As the national push for alternative energy sources heats up, researchers at the University of Rochester have for the first time identified how genes responsible for biomass breakdown are turned on in a microorganism that produces valuable ethanol from materials like grass and cornstalks.
Waste products such as grass clippings and wood chipsonce thought too difficult to turn into ethanolmay soon be fodder for hungry, gene-tweaked bacteria. The findings in todays Proceedings of the National Academy of Sciences may empower scientists to engineer ethanol-producing super-organisms that can make clean-burning fuel from the nations one billion unused tons of yearly biomass production.
"This is the first revelation of how a bacterium chooses from its more than 100 enzymes to break down a particular biomass," says David H. Wu, professor in the Department of Chemical Engineering at the University of Rochester. "Once we know how a bacterium targets a particular type of biomass, we should be able to boost that process to draw ethanol from biomass far more efficiently that we can today."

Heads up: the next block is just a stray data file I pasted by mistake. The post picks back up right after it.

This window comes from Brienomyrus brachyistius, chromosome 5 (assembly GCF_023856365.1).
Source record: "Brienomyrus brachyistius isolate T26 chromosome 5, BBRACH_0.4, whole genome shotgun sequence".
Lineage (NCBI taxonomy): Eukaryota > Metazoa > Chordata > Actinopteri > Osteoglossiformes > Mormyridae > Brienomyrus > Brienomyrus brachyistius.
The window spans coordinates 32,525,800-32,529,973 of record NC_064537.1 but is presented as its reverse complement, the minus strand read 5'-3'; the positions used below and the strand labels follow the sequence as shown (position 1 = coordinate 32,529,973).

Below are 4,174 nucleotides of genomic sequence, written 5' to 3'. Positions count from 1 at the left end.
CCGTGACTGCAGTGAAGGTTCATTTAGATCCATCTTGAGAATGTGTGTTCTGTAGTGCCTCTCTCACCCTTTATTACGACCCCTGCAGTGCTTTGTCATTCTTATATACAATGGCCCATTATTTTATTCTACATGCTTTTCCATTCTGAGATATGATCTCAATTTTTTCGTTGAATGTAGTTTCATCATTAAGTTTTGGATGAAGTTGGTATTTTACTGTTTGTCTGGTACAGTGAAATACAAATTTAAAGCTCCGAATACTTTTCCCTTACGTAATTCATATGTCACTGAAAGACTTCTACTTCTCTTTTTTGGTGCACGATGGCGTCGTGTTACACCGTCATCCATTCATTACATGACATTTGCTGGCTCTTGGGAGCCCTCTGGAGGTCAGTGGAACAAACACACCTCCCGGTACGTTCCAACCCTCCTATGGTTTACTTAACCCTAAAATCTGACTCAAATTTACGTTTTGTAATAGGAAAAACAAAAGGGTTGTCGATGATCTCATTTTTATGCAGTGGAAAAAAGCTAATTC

Ethanol holds the promise of a clean, renewable alternative to fossil fuels, but deriving it from plants is difficult. Producing it from corn is the easiest method, but doing so on a large scale would drive up the price of corn, corn starch, and even tangential foods like beef, since cows are fed on cornnot to mention all the energy spent fertilizing, maintaining, and harvesting a crop like corn. Conversely, deriving ethanol from plant materials such as the corn stalks and wood chips is challenging because the plants cellulose is a very tough substance to break down, making for an inefficient process.
Wus technique may prove much more effective than traditional methods. Instead of using separate steps to break down biomass into glucose and ferment the glucose into ethanol, as is currently done, Wu is working on a way to make a bacterium break down and ferment plant bio
Contact: Jonathan Sherwood
University of Rochester